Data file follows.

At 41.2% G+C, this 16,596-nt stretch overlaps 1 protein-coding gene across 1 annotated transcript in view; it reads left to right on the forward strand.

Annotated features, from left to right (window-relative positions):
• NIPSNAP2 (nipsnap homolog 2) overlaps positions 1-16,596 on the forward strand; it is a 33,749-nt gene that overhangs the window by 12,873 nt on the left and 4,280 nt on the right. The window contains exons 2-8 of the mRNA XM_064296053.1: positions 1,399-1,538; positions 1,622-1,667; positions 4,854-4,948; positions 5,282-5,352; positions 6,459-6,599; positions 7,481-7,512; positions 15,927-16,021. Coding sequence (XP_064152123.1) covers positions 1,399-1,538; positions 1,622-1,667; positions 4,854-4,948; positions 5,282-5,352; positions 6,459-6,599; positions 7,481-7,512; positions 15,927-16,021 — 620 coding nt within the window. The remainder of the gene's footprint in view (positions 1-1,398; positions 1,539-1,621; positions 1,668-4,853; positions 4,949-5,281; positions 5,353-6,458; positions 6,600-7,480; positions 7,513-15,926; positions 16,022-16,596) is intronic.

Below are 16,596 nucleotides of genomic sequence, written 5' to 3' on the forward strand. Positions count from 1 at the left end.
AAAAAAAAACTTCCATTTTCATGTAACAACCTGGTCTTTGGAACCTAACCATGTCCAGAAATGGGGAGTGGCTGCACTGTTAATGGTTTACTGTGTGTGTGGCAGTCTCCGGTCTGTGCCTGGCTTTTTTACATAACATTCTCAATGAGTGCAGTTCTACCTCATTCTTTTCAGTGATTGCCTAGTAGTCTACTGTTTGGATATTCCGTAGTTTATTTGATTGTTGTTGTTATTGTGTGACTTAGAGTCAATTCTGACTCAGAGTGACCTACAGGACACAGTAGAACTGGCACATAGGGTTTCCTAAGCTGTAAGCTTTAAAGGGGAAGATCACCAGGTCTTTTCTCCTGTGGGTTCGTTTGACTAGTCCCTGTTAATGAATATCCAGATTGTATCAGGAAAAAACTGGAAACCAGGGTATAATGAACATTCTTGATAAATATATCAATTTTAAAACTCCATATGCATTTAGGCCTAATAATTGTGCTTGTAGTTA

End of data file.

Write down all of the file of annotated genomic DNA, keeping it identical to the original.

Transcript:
At 41.2% G+C, this 16,596-nt stretch overlaps 1 protein-coding gene across 1 annotated transcript in view; it reads left to right on the forward strand.

Annotated features, from left to right (window-relative positions):
• NIPSNAP2 (nipsnap homolog 2) overlaps positions 1-16,596 on the forward strand; it is a 33,749-nt gene that overhangs the window by 12,873 nt on the left and 4,280 nt on the right. The window contains exons 2-8 of the mRNA XM_064296053.1: positions 1,399-1,538; positions 1,622-1,667; positions 4,854-4,948; positions 5,282-5,352; positions 6,459-6,599; positions 7,481-7,512; positions 15,927-16,021. Coding sequence (XP_064152123.1) covers positions 1,399-1,538; positions 1,622-1,667; positions 4,854-4,948; positions 5,282-5,352; positions 6,459-6,599; positions 7,481-7,512; positions 15,927-16,021 — 620 coding nt within the window. The remainder of the gene's footprint in view (positions 1-1,398; positions 1,539-1,621; positions 1,668-4,853; positions 4,949-5,281; positions 5,353-6,458; positions 6,600-7,480; positions 7,513-15,926; positions 16,022-16,596) is intronic.

Below are 16,596 nucleotides of genomic sequence, written 5' to 3' on the forward strand. Positions count from 1 at the left end.
AAAAAAAAACTTCCATTTTCATGTAACAACCTGGTCTTTGGAACCTAACCATGTCCAGAAATGGGGAGTGGCTGCACTGTTAATGGTTTACTGTGTGTGTGGCAGTCTCCGGTCTGTGCCTGGCTTTTTTACATAACATTCTCAATGAGTGCAGTTCTACCTCATTCTTTTCAGTGATTGCCTAGTAGTCTACTGTTTGGATATTCCGTAGTTTATTTGATTGTTGTTGTTATTGTGTGACTTAGAGTCAATTCTGACTCAGAGTGACCTACAGGACACAGTAGAACTGGCACATAGGGTTTCCTAAGCTGTAAGCTTTAAAGGGGAAGATCACCAGGTCTTTTCTCCTGTGGGTTCGTTTGACTAGTCCCTGTTAATGAATATCCAGATTGTATCAGGAAAAAACTGGAAACCAGGGTATAATGAACATTCTTGATAAATATATCAATTTTAAAACTCCATATGCATTTAGGCCTAATAATTGTGCTTGTAGTTA